Adjusting My Writing Process

I enjoy writing in multiple genres: poetry, essay, short fiction, blog posts, memoir. When I don’t feel the strong desire to write in one genre, I can switch to another. Beyond the genre shifting, I have multiple drafts of numerous pieces in each genre. I won’t mention numbers here, but let’s just say that I have a lot of unpublished pieces in various stages of development/degree of completeness.

As I moved into my semester break in early December, I jotted down a list of writing projects: the third draft of an essay, the second draft of a short story, a blog post for my university. In the past, I would work on one project one day, and then the next day work on something else. This break, however, I thought it was time to try something new: to work only on a draft of one piece until the draft was finished. Then, once I finished that draft, I could continue to the next piece.

How did my experiment pan out? The first week or so of my Christmas break I worked on that essay third draft, a draft that I promised to send to a friend by Dec. 22. I was able to send it to him a few days earlier than promised, and as a result, he sent his feedback earlier than I expected.

I also wanted to complete a second draft of a short story, a second draft that I had begun in July(!) and picked up at a few points in time. Instead, I devoted about 10 days working only on that story. I finished that draft early Saturday morning at a local coffee shop, arriving home to my wife and kids having just awoken.

In both instances, I found that during my non-writing times (while washing dishes, while driving, while doing other tasks), I was thinking only about that piece of writing. For the essay, I was thinking about what to cut, what to develop further. For the short story, I was thinking about ways the plot might develop further, how the two characters might interact in other scenes I’d added.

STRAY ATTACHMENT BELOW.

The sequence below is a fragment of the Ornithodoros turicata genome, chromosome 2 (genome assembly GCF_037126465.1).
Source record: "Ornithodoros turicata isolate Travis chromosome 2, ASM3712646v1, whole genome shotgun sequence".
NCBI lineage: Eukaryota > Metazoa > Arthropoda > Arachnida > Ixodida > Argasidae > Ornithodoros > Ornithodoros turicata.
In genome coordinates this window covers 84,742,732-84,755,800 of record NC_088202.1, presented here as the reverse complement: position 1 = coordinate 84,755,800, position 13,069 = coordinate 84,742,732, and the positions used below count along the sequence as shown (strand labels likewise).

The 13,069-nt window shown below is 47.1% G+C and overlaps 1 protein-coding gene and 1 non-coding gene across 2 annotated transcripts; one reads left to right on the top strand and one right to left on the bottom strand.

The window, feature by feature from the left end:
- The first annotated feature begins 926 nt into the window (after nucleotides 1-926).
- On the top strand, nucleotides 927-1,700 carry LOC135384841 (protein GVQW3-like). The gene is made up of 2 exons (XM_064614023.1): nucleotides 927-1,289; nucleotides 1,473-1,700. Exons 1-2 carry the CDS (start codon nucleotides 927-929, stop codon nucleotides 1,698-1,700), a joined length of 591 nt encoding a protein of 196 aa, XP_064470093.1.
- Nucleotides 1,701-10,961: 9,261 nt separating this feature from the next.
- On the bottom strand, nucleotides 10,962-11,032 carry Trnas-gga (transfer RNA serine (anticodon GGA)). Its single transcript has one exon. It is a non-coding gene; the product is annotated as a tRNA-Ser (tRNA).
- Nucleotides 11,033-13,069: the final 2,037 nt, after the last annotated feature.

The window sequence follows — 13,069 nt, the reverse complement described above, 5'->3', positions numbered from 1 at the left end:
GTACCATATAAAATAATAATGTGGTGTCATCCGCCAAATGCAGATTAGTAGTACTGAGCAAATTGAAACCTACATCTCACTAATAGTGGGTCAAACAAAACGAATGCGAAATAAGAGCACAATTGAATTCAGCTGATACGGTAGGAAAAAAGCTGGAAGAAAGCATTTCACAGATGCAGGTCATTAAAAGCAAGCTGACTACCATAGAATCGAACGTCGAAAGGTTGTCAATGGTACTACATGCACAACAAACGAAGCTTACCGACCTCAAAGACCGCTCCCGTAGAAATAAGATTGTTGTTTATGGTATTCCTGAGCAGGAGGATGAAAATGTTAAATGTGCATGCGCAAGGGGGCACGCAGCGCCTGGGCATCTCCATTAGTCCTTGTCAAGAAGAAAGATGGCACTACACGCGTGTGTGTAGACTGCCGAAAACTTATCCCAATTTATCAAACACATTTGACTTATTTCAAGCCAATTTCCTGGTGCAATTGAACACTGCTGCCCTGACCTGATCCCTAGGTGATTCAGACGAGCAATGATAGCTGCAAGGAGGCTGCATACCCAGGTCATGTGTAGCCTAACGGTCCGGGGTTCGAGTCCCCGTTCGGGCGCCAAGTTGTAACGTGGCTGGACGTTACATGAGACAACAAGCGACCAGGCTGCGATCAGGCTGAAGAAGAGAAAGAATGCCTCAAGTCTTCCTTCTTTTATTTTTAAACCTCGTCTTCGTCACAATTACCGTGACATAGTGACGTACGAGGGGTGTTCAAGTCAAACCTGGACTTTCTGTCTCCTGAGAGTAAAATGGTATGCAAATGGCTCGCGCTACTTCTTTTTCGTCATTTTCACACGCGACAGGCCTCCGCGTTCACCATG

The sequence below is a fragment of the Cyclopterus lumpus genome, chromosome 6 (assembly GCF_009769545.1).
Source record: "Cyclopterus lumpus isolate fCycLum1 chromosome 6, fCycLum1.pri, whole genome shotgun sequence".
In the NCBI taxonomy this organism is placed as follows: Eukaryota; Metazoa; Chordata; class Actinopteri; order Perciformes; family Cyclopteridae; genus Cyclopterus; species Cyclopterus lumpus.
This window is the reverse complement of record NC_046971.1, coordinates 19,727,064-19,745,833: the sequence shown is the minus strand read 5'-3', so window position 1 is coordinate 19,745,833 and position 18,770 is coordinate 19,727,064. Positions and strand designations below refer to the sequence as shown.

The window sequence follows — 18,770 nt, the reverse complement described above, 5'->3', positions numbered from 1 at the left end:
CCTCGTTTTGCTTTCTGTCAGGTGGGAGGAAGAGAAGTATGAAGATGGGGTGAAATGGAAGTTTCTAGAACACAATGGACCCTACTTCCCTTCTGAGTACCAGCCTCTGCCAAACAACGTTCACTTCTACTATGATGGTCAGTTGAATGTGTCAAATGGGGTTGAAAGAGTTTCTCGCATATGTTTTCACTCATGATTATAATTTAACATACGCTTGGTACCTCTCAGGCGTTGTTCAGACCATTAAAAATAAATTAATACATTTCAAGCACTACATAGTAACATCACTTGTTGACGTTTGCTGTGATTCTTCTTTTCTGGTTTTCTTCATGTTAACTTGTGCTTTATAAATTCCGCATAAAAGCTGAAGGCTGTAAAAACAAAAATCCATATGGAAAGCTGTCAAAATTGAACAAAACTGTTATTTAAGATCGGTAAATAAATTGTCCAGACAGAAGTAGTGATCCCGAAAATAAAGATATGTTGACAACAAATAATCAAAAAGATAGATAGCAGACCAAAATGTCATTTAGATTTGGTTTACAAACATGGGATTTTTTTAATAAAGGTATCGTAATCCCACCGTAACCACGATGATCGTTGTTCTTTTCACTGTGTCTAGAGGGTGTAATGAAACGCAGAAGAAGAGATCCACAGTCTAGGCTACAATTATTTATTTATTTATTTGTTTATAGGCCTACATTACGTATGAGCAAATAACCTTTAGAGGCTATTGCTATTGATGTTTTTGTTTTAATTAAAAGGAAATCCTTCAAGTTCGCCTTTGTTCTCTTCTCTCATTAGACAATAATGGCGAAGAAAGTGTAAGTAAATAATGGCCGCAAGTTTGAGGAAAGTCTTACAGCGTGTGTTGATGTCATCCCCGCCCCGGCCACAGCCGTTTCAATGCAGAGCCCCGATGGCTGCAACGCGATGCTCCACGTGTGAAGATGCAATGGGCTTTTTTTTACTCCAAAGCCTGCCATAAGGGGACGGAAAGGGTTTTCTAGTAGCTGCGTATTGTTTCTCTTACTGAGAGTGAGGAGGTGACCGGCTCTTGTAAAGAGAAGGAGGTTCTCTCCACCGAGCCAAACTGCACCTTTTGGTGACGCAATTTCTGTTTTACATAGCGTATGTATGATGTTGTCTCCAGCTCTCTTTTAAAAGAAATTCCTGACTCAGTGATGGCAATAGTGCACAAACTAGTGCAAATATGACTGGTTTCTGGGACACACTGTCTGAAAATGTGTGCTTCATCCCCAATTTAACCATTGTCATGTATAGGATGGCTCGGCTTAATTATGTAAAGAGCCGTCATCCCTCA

My greatest accomplishment was that my writing attention wasn’t divided among two, three, four, five (or more) “active drafts.” I can also proclaim that my time spent working on each of these longer pieces (a 10-page essay, an 18-page story) was more enjoyable as well. I was immersed in the world of each of the pieces, my attention (again) not divided.

So as I begin 2018, my writing resolution is to complete an initial draft or a subsequent draft before shifting to the next piece.

Proofing the Typeset Proof

Things are now moving along quickly with my forthcoming book, Your Twenty-First Century Prayer Life. Two weeks ago I received the “typeset proof.” It was simultaneously exciting and bizarre to see my name on the title page, on the copyright page. I shared those pages with some of classes, and as I told my Creative Writing students, “this could be you some day.” They brightened at the possibility.

The book is a time capsule, a record of my years spent working on the poems. All of my pieces of writing (published or unpublished) are time capsules. When I reread those capsules, I seeĀ myself at a different point in time, even if the work is fiction. The oldest poem in the book, “Calcutta to Canon Beach,” is an artifact from my first PhD workshop in October 2007.